Saturday, January 24, 2009

More Bread, again.

You ask... what is that a picture of? Oh my, is that the tin ceiling in your kitchen? Oh yes! I was working on breaking the code of "caramel color" for a loaf of pumpernickel the other day and found the camera focusing on odd shapes. As I snapped the camera into manual, I realized that the other shapes were coming from the ceiling. Although I may never get that pot clean after burning sugar into tar, the results in the photo and the subsequent bread were stunning.
Here's what it really looks like. The recipe in Artisan Bread... 5 Minutes a Day calls for "caramel coloring" that can be purchased at a baking store or online. It was probably -10 degrees the other day and I had one napping, so there was no way I was going out in search of the brown goo. Instead I found a recipe on line to make it myself. Here it is:
Pumpernickel Color
3 T sugar
1T water
Pinch cream of tartar
1/4 cup boiling water

"In a heavy saucepan over low heat, melt the sugar in the tablespoon of water. Increast the heat to medium-high, cover the pan, bring to a boil, and boil for 2 minutes. Add the cream of tartar and continue to boil, uncovered, until the sugar is almost black in color. Remove the pan from the heat. The sugar will continue cook and darken. Allow it to begin to cool. Using extreme care, add the boiling water (the sugar will boil up and may splatter). Stir to disolve, then let cool to room temperature.
Whenever you use pumpernickel color, wet the measuring spoon or cup with cold wter for easier cleanup. Soaking the saucepan and the utensils in hot water will dissolve the caramelized sugar remaining on them."

Did you know that pumpernickel and rye are related because they both have caraway and rye flour in them, but otherwise, they aren't very similar? The dark color of pumpernickel comes from the caramel color, but also from the addition of coffee, cocoa powder and molasses.

The front loaf is definitely much more beautiful, so I'm hiding the second one in the distance. Still tasted great, but not so cute. I tried to help the bread rise faster by placing them in a warmed oven that was turned off, but had difficulty transferring them onto the pizza peel so I could then pre-heat the oven and pizza stone for later baking. It got smushed. Is that even a word?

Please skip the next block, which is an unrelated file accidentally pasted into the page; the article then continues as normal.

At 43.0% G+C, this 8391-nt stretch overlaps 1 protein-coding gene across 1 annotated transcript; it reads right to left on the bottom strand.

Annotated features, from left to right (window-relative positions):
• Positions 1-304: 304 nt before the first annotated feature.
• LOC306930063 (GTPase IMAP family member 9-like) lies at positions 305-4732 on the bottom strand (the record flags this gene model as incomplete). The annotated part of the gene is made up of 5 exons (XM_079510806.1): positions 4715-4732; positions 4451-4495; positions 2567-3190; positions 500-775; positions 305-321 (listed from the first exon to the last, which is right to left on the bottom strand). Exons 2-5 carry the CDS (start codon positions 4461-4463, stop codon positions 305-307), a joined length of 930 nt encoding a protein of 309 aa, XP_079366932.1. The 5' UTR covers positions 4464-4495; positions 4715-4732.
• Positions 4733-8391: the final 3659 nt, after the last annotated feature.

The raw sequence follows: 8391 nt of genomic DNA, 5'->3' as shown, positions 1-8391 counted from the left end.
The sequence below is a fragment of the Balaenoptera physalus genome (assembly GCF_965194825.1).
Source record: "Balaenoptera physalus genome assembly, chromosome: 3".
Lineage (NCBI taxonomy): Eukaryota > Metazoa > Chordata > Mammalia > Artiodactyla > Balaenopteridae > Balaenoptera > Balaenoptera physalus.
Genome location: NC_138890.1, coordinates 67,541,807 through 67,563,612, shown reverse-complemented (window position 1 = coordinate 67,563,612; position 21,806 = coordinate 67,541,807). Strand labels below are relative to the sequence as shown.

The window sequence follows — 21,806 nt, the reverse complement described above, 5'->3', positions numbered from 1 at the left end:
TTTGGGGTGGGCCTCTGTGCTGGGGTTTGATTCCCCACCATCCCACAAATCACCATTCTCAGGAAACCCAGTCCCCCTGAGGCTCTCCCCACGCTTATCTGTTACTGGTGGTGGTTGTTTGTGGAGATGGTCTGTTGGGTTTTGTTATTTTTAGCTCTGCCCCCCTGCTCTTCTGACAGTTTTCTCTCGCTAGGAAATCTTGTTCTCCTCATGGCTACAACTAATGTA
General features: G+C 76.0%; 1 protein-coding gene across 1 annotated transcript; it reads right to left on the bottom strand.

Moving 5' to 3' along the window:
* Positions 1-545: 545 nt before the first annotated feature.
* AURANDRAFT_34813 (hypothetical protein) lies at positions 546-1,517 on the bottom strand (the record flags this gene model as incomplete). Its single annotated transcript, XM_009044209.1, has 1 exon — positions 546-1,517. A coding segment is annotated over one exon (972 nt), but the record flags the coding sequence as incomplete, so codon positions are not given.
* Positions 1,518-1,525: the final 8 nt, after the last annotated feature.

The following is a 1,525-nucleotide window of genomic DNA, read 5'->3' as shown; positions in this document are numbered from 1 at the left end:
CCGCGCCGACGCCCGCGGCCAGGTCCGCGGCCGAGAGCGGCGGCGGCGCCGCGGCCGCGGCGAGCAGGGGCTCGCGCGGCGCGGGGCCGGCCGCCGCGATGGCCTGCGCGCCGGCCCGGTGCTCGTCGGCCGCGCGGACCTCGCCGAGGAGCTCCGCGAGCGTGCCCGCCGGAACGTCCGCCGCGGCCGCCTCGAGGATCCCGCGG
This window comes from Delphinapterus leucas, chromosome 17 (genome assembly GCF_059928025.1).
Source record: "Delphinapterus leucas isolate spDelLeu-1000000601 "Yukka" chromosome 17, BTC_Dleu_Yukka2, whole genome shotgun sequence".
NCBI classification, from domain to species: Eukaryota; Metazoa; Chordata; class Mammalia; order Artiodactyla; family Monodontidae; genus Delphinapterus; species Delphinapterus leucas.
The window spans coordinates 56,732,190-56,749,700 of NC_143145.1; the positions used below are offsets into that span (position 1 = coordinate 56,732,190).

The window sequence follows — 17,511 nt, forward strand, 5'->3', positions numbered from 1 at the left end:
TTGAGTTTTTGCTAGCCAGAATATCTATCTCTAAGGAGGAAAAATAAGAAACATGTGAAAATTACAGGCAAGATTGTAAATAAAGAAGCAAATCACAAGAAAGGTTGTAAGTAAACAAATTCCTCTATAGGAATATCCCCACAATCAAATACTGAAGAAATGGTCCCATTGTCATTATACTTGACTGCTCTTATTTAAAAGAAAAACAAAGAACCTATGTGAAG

I also did rye this week, but forgot to photograph the baked final product. A much simpler bread, in terms of not having to make the caramel color, and quite tasty.


Stephanie said...

I am sure your rye is much better, and much tastier, than the 7 dollar loafs I can get in Luanda, wife! I remember a pumpernickel loaf I tried to make at 2000 Grand that was more akin to a door stopper than bread. Oh, I wish my kitchen didn't get so unbearably hot when I baked here! But darn, (my kitchen is already 85 degrees by 8 am witht the oven off, so only quick breads here!) I made 'Aztec muffins' yesterday morning to take to the beach. Tinkered with a chocolate muffin recipe, using a bar of Lindt chili pepper chocolate for the chocolate chunks, adding a teaspoon of Tunisian pepper powder, a healthy scoop of cinnamon and a spoonful of vanilla into the mix. oh yeah, and instead of walnuts, I put in pumpkin seeds. I was worried if these particular beach buddies would like them, but they were gone in a hurry!

Catherine said...

I make bread every week too! Though not quite as beautiful as yours...just plain old honey whole wheat. I love kneading dough.

So you're a MaryJanes Farmgirl too? I used to have a local chapter called "Urban Farmgirls" but it's sort of fizzled out. Can't take the Urban Farmgirl out of the girl though!

Love your blog. See you at ECFE this week!

P.S. I'm :)